1- When do you recommend to spay or neuter?
Dogs and cats should be spayed around 5-6 months preferably before the first heat cycle. At this age all baby teeth should have fallen out and the retained ones will need to be extracted.
2- Should my cat be on Heartworm preventive?
It is highly recommended. Even indoor cats are at high risk. In a recent study, 28 percent of the cats diagnosed with heartworm were inside only cats. Heartworms are transmitted by mosquitos, so even indoor cats can be at risk. Cats are infected with adult heartworms at about 10-15% of the dog rate as they are not natural host for this parasite. In many highly endemic areas for example Florida and Texas gulf coast, the adult heartworm infection rate is equal to or HIGHER than Felv and FIV infection rates.
Heartworms affect cats differently than dogs but the disease they cause is equally serious. Cats do not need an adult heartworm to exhibit clinical signs; in fact, larvae are main cause of problems. The “heartworm disease” is a misnomer, as it mostly affects the lungs in cats. Signs that can be seen in cats include loss of appetite, blindness, collapse, convulsions, coughing, difficulty breathing, vomiting/ diarrhea, lethargy, weight loss and even sudden death.
Diagnosis is difficult in cats and there is no approved products in the United States for the treatment of feline heartworm infection. Prevention is easy and should be continued all year round.
3- When should I declaw my kitten?
Declawing kittens when they are young leads to smoother and quick recoveries. We feel the best age for declawing is 10-12 weeks of age but can be done up to 6 months of age. Your kitten will receive pain medication with their anesthesia as well as local anesthetic to each paw. Padded bandages will be placed for the first night of recovery. The morning after surgery, the bandages will be removed and your kitten will be able to go home with pain medication that day. We recommend soft litter material (shredded newspaper can be used) for up to 10-14 days after surgery to prevent trauma.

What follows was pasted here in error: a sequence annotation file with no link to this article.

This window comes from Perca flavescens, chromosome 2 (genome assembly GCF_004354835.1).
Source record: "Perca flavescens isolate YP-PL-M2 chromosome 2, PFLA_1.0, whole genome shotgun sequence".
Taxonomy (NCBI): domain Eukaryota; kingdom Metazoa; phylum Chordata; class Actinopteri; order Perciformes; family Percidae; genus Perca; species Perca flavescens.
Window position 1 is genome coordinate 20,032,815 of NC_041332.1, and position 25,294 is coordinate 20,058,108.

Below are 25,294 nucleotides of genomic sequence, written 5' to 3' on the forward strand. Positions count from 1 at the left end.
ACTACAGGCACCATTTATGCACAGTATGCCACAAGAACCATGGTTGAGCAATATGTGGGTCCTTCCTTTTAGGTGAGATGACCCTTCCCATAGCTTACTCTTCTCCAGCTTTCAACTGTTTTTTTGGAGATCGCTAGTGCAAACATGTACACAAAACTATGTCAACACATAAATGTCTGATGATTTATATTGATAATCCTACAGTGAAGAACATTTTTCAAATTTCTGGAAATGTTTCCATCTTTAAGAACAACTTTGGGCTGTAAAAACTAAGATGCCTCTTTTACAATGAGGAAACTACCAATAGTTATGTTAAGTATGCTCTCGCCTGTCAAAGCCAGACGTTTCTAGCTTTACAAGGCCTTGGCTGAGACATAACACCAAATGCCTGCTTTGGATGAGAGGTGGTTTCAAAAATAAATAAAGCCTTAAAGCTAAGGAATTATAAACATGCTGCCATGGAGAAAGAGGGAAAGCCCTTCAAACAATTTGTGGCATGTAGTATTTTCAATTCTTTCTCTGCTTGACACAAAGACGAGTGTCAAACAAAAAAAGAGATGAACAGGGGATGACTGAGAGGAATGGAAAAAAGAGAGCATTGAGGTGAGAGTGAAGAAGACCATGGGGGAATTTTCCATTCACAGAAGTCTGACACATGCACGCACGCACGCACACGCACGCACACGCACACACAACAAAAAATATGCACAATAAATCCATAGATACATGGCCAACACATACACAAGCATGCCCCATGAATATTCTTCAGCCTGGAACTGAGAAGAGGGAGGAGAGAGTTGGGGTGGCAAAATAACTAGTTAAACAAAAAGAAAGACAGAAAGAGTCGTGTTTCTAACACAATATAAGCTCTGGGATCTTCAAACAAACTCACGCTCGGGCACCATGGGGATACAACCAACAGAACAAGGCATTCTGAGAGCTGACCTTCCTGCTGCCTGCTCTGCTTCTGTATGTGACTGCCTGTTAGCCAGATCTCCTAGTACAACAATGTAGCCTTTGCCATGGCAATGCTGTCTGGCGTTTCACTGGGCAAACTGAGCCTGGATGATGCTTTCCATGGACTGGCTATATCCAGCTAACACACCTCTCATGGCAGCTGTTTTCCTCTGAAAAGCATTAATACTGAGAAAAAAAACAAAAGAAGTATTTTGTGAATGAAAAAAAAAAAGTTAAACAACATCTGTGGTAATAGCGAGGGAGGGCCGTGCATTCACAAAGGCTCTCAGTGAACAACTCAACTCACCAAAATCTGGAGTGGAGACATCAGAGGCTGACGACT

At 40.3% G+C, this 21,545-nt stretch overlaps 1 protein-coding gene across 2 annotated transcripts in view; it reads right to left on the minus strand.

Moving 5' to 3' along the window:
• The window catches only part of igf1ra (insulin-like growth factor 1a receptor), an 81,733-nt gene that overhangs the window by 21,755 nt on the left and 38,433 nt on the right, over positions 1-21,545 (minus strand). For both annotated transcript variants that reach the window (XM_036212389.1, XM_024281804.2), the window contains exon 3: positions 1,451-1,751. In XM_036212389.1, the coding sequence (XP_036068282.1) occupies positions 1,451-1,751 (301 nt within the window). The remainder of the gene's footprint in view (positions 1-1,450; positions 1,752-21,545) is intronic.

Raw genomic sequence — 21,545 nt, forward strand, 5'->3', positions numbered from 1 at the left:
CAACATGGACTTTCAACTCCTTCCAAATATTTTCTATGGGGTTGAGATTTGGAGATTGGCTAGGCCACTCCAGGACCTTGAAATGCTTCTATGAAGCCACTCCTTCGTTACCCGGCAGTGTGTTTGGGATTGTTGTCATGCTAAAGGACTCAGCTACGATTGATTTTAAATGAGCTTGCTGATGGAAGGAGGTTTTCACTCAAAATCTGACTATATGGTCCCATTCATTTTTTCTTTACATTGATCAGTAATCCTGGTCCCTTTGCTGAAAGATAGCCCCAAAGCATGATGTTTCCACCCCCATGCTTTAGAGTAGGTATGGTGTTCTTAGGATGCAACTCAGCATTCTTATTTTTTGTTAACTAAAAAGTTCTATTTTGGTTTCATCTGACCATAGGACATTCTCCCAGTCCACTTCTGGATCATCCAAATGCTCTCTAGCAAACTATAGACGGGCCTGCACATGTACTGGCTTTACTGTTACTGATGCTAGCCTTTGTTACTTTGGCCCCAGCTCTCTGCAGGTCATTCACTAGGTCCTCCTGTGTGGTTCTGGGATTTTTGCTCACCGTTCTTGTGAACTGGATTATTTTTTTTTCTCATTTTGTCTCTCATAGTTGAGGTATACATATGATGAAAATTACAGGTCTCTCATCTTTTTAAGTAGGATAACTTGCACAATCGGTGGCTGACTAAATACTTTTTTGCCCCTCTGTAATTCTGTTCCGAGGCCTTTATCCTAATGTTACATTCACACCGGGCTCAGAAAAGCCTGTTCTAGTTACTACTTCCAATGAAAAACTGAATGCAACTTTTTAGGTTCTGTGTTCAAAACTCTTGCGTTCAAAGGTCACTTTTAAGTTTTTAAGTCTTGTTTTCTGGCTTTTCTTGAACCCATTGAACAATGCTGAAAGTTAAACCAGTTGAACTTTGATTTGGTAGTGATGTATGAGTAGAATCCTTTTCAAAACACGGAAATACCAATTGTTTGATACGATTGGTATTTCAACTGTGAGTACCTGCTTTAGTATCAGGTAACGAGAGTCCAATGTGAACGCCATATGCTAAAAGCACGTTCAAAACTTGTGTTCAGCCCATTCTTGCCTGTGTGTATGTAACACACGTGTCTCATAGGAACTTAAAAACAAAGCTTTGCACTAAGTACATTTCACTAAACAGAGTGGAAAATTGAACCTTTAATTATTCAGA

4- My pet has a surgery scheduled, how do I prepare?
For routine elective surgeries, pet needs to be fasted overnight no food after 8:00 PM the night before surgery. Water can be available all night long but pick it up as soon as you get up. For diabetic patients or tiny patients, contact our office for more instructions. Pre surgery admission for procedures is between 7:30 - 8:00 AM.
5- Can I schedule my pet’s appointment via email?
You can request the date and time of appointment and the staff member will contact you. If you have an urgent problem or an emergency, it is better to call us directly.
6- Can I get estimates via email?
Each pet is different. You may request an estimate for a procedure via email and the staff member will contact you by phone to determine what is needed. Your pet must be seen by a doctor in order to provide an accurate treatment plan and associated costs.
7- Why does my cat need an annual exam? He seems just fine!
Animals by their very nature try to ‘HIDE’ their illnesses. Therefore, we strongly recommend complete physical exam every 6 months which includes parasite control and health screening through blood, urine and fecal tests. These are important components designed to prevent and diagnose diseases early in order to keep your pet living longer and healthy life.
8- My pet is in pain, can I give her something from my medicine cabinet?
The answer is NO!
Ibuprofen (aka Advil or Motrin) can definitely be toxic to dogs, cats and other pets- even in small amounts. Depending on the dose ingested, significant gastrointestinal damage or even kidney damage could result.
Tylenol can be very toxic/ life threatening to dogs and especially cats.
If you feel that your pet needs pain relief for any reason, we highly recommend that you get in touch with your veterinarian- even if you have not already.
9- Does the hospital bill for services?
No, all payments is due at time of service. For your convenience, we accept Cash, Check, Visa, MasterCard, Discover and Care Credit.